The Archbishop Wood Vikings celebrate after defeating Roman Catholic in penalty kicks to claim the rights of the 2018 PCL plaque - PSD Photo by Patty Morgan
PHILADELPHIA –Christian Petro felt kind of badly. He hadn’t meant to offend Roman Catholic.
But when his successful penalty kick clinched the Catholic League championship on a balmy afternoon-turned-evening Sunday at Northeast High School, he instinctively stripped off his shirt and rushed toward an Archbishop Wood fan base that had jumped the short fence and were bounding the turf like crazed kangaroos in an attempt to celebrate with their gloriously fatigued Vikings.
“I shouldn’t have done that,” said Petro. “I was just . . . really, really happy.”
Petro and Wood’s zealous contingents had good reason to rejoice as quickly as humanly possible. This was a game that had endured an entire regulation and two overtime periods without a goal, a testament to the superb defense, goaltending, and coaching between the top-seed Cahillites and two-seed Vikings.
Then, precisely in the same manner as the semifinal battle with La Salle four nights earlier, Archbishop Wood relied on their frighteningly talented senior goalie Connor Ford to secure the final nail in a five-shot penalty kick nerve-a-thon.
With Wood’s faithful chanting Ford’s name in unison, the calm, cool, collected netminder didn’t disappoint the masses donned in a sea of black, green, and gold. Ford stopped two of Roman’s first three shots, and because his fellow senior captains Bob Hennessey, Joe Trodden, and Kody Taylor – like Ford, all recently named All-Catholic – each scored on a penalty kick prior to All-Catholic Petro’s clincher, it rendered Roman’s fourth and fifth attempts obsolete by virtue of a 4-1 advantage.
(Video by Angelise Stuhl)
“I was ready,” said Petro. “We were all ready. We were focused.”
Petro admitted that having Ford on his side almost seemed like an unfair advantage because of how clutch he has been in similar must-stop situations.
“Connor making those saves lifted the pressure off us,” said Petro. “It was the same thing as last time against La Salle (a penalty kick win in the semifinals by an identical 4-1 score). I knew my boys had my back no matter what happened . . . Connor Ford coming up huge with those big saves. I was just blessed enough to be the last person taking it.”
Ford was asked how he does what he does in penalty kicks so much better than any other goalie. It would have been silly for him to deflect praise, though he tried in vain.
“I just try to read their body and trust my instincts,” said Ford. “They led me the past two games. I’ve been able to guess right on almost every one.
“Bob hits his first one . . . gets us ready. Then I save it and we’re already (with an advantage) right from the very beginning. Everyone else can take a little pressure off themselves. I can loosen up, and it gets in (the opponent’s) heads, too.”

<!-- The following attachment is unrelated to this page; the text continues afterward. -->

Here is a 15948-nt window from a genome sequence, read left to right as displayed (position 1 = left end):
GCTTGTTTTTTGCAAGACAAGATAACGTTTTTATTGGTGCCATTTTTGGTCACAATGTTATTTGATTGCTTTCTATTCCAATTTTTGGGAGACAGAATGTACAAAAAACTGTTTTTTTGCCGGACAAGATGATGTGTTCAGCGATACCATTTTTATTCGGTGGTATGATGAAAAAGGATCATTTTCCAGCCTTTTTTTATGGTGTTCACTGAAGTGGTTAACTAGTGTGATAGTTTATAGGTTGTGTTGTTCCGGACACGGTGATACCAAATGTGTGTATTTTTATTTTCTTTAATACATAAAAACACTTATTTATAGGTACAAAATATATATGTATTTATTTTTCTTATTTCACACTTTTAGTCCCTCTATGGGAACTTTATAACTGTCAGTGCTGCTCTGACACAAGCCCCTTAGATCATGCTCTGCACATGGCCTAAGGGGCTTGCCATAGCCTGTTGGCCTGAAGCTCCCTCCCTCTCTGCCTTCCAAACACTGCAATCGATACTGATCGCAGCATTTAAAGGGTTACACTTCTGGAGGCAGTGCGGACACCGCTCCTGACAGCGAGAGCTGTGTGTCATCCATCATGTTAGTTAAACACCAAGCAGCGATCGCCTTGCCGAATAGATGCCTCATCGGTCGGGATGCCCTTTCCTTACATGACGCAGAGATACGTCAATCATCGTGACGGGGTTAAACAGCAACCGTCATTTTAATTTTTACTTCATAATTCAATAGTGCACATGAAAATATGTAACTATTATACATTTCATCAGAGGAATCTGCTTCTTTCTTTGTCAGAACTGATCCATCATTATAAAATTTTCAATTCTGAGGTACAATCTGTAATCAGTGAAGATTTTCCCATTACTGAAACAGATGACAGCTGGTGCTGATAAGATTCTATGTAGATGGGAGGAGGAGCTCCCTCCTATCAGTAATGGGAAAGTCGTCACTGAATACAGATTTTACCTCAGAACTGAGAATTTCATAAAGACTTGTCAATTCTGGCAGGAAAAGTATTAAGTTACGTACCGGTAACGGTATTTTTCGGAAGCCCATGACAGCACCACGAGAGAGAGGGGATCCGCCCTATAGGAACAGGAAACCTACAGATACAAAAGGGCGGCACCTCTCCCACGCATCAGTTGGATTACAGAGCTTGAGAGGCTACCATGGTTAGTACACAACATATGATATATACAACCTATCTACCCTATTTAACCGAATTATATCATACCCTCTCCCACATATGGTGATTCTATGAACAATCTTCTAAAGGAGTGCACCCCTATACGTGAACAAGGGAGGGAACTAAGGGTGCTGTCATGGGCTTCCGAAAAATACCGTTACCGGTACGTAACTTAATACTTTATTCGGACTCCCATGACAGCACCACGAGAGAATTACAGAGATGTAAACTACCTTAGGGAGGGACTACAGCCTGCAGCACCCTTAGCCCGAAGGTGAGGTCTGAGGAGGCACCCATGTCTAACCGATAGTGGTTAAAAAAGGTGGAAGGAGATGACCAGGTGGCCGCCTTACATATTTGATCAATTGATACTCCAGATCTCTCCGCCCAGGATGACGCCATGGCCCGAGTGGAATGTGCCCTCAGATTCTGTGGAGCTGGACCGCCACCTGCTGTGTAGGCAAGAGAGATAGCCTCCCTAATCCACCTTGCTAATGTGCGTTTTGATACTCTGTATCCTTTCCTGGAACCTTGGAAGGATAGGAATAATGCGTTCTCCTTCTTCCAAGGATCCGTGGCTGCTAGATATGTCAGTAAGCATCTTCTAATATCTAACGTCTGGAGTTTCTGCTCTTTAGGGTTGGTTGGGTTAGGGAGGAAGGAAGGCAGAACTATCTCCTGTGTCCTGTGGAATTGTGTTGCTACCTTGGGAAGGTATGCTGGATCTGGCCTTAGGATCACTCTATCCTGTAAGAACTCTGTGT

Since 2004, this was Wood’s fifth trip to the Catholic League final and its third title, including victories in 2014 against Roman (1-0 in two overtimes) and 2004 versus St. Joseph’s Prep (3-0). Roman was participating in its fifth consecutive championship. The Cahillites lost twice to both Wood and La Salle; they defeated Father Judge in penalty kicks in 2015.
This latest soiree could have gone either way at any point, but it ended scoreless, meaning that both squads did not allow a goal in regulation or overtime throughout the three-game playoff rounds.
“Typical Catholic League rivalry,” said Wood coach Hugh Kelly. “Great competition. I give Roman a lot of credit. They keep coming at you. We were fortunate a couple of times. They had some chances to finish; we had a couple. We go to PKs and our goalie came up big. There’s no two ways about it. Connor did an outstanding job for us.”
Hennessey said the season “began on August 13th at 4:00. From that minute forward, we wanted this more than anything, to not only beat the two-time defending champs, but not one person from our four years in the classes had beat Roman. That’s our first time. It’s awesome.”
Senior Sean Kerchak, who played sensational defense and thwarted several Roman would-be scoring chances, agreed with Hennessey.
“August,” said Kerchak. “We worked even before August. When we push each other every day in practice three months straight, its just heart and wanting it more. That sums it up.
“It’s unfortunate that it came down to penalties. That’s never the greatest way to go out. It came down to the two best teams. It’s the way the PCL usually works. I’m just happy we came out on top.”
In defeat, Roman Catholic coach Ray DeStephanis modeled true sportsmanship. He agreed that, given the nature of so many close games this fall, the championship needing to be decided by penalty kicks was appropriate.
“Totally,” he said. “You just knew this was going to end up this way. It was the two best teams. I’m super proud. It’s the first time since ’97 we were the number-one seed. It was a coin flip tonight.”
(Video interviews by John Knebels)
Like Wood in the PIAA Class 5A, Roman will have an opportunity to keep playing in the Class 6A bracket. Although DeStephanis said it was too early to squint too far ahead, it was comforting that Roman’s season still might pay huge dividends.
“We get new life,” he said.
Thursday, Nov. 1
Location: South Philly Supersite
Devon Prep vs. Masterman
Time: 5:15 PM
Saturday, Nov. 3
Location: Northeast High School Supersite
Archbishop Wood vs. Franklin Charter
Time: 5:00 PM
Roman Catholic vs. Northeast HS
Time: 7:00 PM